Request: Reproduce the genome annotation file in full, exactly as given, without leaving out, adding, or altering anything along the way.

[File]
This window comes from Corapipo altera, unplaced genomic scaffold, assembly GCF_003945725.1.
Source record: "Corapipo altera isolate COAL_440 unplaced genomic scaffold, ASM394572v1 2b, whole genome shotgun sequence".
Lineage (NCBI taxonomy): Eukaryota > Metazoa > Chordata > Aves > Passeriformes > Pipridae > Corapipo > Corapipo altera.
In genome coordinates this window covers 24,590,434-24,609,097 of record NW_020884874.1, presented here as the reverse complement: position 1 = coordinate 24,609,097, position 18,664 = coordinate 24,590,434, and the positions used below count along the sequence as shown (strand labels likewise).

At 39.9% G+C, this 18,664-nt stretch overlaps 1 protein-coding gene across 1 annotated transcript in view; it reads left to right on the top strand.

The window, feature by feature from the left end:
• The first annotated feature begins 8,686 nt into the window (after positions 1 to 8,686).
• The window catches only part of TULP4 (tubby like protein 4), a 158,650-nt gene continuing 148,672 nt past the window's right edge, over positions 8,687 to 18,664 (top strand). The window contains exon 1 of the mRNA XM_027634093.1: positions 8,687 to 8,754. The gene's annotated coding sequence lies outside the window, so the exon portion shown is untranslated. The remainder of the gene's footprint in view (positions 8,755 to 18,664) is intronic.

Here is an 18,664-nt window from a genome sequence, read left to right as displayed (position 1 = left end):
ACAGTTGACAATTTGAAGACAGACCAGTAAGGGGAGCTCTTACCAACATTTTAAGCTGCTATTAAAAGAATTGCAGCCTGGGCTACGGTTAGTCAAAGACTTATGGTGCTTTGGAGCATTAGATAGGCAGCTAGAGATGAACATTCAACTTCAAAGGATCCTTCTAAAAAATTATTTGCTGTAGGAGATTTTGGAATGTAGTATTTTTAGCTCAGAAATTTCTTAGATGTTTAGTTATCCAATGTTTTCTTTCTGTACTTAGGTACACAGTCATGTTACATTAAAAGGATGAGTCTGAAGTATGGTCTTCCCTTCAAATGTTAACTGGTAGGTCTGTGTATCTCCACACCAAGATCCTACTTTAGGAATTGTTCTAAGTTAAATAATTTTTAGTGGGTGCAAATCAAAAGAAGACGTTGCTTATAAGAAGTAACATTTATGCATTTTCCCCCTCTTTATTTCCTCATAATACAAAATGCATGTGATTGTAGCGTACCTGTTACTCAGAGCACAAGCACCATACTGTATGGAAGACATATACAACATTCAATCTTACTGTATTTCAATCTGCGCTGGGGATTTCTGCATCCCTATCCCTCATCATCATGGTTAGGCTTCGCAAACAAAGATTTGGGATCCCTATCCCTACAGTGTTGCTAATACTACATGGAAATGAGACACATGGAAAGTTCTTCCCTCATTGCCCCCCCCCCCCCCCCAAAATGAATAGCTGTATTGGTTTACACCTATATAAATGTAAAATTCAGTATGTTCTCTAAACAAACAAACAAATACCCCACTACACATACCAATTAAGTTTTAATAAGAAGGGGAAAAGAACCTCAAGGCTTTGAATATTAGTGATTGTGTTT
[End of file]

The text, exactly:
This window comes from Corapipo altera, unplaced genomic scaffold, assembly GCF_003945725.1.
Source record: "Corapipo altera isolate COAL_440 unplaced genomic scaffold, ASM394572v1 2b, whole genome shotgun sequence".
Lineage (NCBI taxonomy): Eukaryota > Metazoa > Chordata > Aves > Passeriformes > Pipridae > Corapipo > Corapipo altera.
In genome coordinates this window covers 24,590,434-24,609,097 of record NW_020884874.1, presented here as the reverse complement: position 1 = coordinate 24,609,097, position 18,664 = coordinate 24,590,434, and the positions used below count along the sequence as shown (strand labels likewise).

At 39.9% G+C, this 18,664-nt stretch overlaps 1 protein-coding gene across 1 annotated transcript in view; it reads left to right on the top strand.

The window, feature by feature from the left end:
• The first annotated feature begins 8,686 nt into the window (after positions 1 to 8,686).
• The window catches only part of TULP4 (tubby like protein 4), a 158,650-nt gene continuing 148,672 nt past the window's right edge, over positions 8,687 to 18,664 (top strand). The window contains exon 1 of the mRNA XM_027634093.1: positions 8,687 to 8,754. The gene's annotated coding sequence lies outside the window, so the exon portion shown is untranslated. The remainder of the gene's footprint in view (positions 8,755 to 18,664) is intronic.

Here is an 18,664-nt window from a genome sequence, read left to right as displayed (position 1 = left end):
ACAGTTGACAATTTGAAGACAGACCAGTAAGGGGAGCTCTTACCAACATTTTAAGCTGCTATTAAAAGAATTGCAGCCTGGGCTACGGTTAGTCAAAGACTTATGGTGCTTTGGAGCATTAGATAGGCAGCTAGAGATGAACATTCAACTTCAAAGGATCCTTCTAAAAAATTATTTGCTGTAGGAGATTTTGGAATGTAGTATTTTTAGCTCAGAAATTTCTTAGATGTTTAGTTATCCAATGTTTTCTTTCTGTACTTAGGTACACAGTCATGTTACATTAAAAGGATGAGTCTGAAGTATGGTCTTCCCTTCAAATGTTAACTGGTAGGTCTGTGTATCTCCACACCAAGATCCTACTTTAGGAATTGTTCTAAGTTAAATAATTTTTAGTGGGTGCAAATCAAAAGAAGACGTTGCTTATAAGAAGTAACATTTATGCATTTTCCCCCTCTTTATTTCCTCATAATACAAAATGCATGTGATTGTAGCGTACCTGTTACTCAGAGCACAAGCACCATACTGTATGGAAGACATATACAACATTCAATCTTACTGTATTTCAATCTGCGCTGGGGATTTCTGCATCCCTATCCCTCATCATCATGGTTAGGCTTCGCAAACAAAGATTTGGGATCCCTATCCCTACAGTGTTGCTAATACTACATGGAAATGAGACACATGGAAAGTTCTTCCCTCATTGCCCCCCCCCCCCCCCCAAAATGAATAGCTGTATTGGTTTACACCTATATAAATGTAAAATTCAGTATGTTCTCTAAACAAACAAACAAATACCCCACTACACATACCAATTAAGTTTTAATAAGAAGGGGAAAAGAACCTCAAGGCTTTGAATATTAGTGATTGTGTTT